verb (used with object), bur·glar·ized, bur·glar·iz·ing.
verb (used without object), bur·glar·ized, bur·glar·iz·ing.
- burglar alarm,
Origin of burglarize
Examples from the Web for burglarize
It is absurd to say that one inherits the tendency to rob or rape or burglarize or kill.Crime: Its Cause and Treatment|Clarence Darrow
But one may use such new coinages as burglarize, home-run, and diner rather freely.News Writing|M. Lyle Spencer
You'd have thought you was fixed out to burglarize a restaurant before you could get your grub.Sixes and Sevens|O. Henry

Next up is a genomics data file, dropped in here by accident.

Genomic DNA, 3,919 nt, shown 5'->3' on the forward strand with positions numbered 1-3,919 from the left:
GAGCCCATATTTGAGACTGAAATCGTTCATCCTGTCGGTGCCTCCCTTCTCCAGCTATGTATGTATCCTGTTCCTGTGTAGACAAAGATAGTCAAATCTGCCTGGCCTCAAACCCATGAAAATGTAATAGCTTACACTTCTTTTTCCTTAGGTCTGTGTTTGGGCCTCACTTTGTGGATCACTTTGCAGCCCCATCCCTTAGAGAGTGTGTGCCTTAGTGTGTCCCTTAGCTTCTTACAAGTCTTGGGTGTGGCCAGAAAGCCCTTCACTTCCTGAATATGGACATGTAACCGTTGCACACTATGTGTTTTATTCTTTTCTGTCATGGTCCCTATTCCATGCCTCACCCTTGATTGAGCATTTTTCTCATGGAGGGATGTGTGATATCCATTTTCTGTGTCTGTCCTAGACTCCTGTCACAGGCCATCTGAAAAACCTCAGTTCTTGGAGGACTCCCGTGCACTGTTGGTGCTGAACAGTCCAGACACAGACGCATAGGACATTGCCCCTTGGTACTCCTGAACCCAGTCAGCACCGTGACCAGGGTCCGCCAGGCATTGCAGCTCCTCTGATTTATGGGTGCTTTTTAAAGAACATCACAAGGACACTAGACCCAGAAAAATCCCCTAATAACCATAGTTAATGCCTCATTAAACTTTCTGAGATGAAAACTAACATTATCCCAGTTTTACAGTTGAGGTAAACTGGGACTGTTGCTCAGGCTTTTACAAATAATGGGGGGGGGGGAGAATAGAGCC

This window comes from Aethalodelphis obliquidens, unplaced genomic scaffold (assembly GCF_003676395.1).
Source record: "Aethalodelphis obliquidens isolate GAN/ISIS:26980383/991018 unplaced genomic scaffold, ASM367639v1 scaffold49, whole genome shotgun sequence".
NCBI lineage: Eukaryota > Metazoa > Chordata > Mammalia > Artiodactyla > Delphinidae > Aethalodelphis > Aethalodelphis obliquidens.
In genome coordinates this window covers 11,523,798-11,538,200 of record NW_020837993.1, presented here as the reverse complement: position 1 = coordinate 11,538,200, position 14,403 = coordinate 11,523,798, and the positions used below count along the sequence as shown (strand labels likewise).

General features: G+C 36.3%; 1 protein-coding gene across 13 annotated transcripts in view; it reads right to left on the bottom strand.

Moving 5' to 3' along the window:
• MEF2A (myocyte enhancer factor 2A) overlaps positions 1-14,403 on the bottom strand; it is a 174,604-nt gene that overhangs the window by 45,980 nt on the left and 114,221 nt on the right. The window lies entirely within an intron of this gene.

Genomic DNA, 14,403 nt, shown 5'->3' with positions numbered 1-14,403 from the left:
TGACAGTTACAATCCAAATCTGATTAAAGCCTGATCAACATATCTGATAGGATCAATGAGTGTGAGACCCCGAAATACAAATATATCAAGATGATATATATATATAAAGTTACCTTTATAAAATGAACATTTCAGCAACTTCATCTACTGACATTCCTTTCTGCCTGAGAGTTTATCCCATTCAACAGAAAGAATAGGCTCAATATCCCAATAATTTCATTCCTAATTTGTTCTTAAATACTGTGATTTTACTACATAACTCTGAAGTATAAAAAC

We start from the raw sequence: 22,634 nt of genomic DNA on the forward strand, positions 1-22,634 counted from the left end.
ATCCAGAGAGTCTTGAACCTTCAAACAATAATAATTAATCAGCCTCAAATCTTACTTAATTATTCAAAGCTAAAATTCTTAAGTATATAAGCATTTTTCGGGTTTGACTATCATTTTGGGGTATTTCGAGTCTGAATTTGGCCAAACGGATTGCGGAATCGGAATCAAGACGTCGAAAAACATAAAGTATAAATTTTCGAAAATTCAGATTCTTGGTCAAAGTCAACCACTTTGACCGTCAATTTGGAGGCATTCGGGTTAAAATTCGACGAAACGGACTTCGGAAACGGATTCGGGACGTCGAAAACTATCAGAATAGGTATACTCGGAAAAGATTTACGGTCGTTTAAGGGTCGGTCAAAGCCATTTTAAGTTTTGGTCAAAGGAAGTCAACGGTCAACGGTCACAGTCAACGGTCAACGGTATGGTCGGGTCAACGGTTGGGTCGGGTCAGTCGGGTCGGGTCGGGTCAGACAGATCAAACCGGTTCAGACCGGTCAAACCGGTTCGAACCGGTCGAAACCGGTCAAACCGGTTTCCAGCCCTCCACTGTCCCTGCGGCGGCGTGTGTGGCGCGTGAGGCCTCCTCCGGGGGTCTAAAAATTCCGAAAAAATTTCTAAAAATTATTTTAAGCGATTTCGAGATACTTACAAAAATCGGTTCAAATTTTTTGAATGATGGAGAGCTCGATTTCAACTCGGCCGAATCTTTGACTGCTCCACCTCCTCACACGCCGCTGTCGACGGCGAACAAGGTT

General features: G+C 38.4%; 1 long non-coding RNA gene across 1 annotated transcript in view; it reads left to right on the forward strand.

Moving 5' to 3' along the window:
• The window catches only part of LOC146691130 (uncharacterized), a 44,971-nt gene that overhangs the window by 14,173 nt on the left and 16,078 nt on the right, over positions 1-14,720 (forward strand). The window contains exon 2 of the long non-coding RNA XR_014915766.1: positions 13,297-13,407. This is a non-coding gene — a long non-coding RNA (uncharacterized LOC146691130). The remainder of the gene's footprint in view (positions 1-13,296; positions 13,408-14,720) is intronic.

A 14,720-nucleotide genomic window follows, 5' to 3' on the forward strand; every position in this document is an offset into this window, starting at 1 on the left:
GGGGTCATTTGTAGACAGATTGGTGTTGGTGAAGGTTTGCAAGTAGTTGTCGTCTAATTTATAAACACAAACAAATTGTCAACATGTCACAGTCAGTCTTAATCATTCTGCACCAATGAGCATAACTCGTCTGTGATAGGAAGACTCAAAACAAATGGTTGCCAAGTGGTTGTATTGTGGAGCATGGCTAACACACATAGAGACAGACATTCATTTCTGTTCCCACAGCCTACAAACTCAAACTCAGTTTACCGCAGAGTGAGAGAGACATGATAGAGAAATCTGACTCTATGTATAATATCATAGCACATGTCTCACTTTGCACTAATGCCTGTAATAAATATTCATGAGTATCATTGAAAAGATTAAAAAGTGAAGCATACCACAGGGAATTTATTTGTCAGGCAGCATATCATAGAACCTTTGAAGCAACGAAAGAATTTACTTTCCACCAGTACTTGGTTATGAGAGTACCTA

Use of false or unauthorized words, as burglarize or supremest.Writings in the United Amateur, 1915-1922|Howard Phillips Lovecraft
The point is that by this time Daniel Crowley has, ah, infiltrated the institution you expected to burglarize tonight.The Common Man|Guy McCord (AKA Dallas McCord Reynolds)
We see in a telegraphic despatch from across the boundary line that a store was "burglarized" a short time ago. We are sorry that any thing so dreadful should have happened to any of our inventive cousins. Truly the American language is "fearfully and wonderfully made." ["Upper Canada Law Journal," September 1865, p.228]
Burglarize, to, a term creeping into journalism. "The Yankeeisms donated, collided, and burglarized have been badly used up by an English magazine writer." (Southern Magazine, April, 1871.) The word has a dangerous rival in the shorter burgle. [Maximilian Schele De Vere, "Americanisms; The English of the New World," 1872]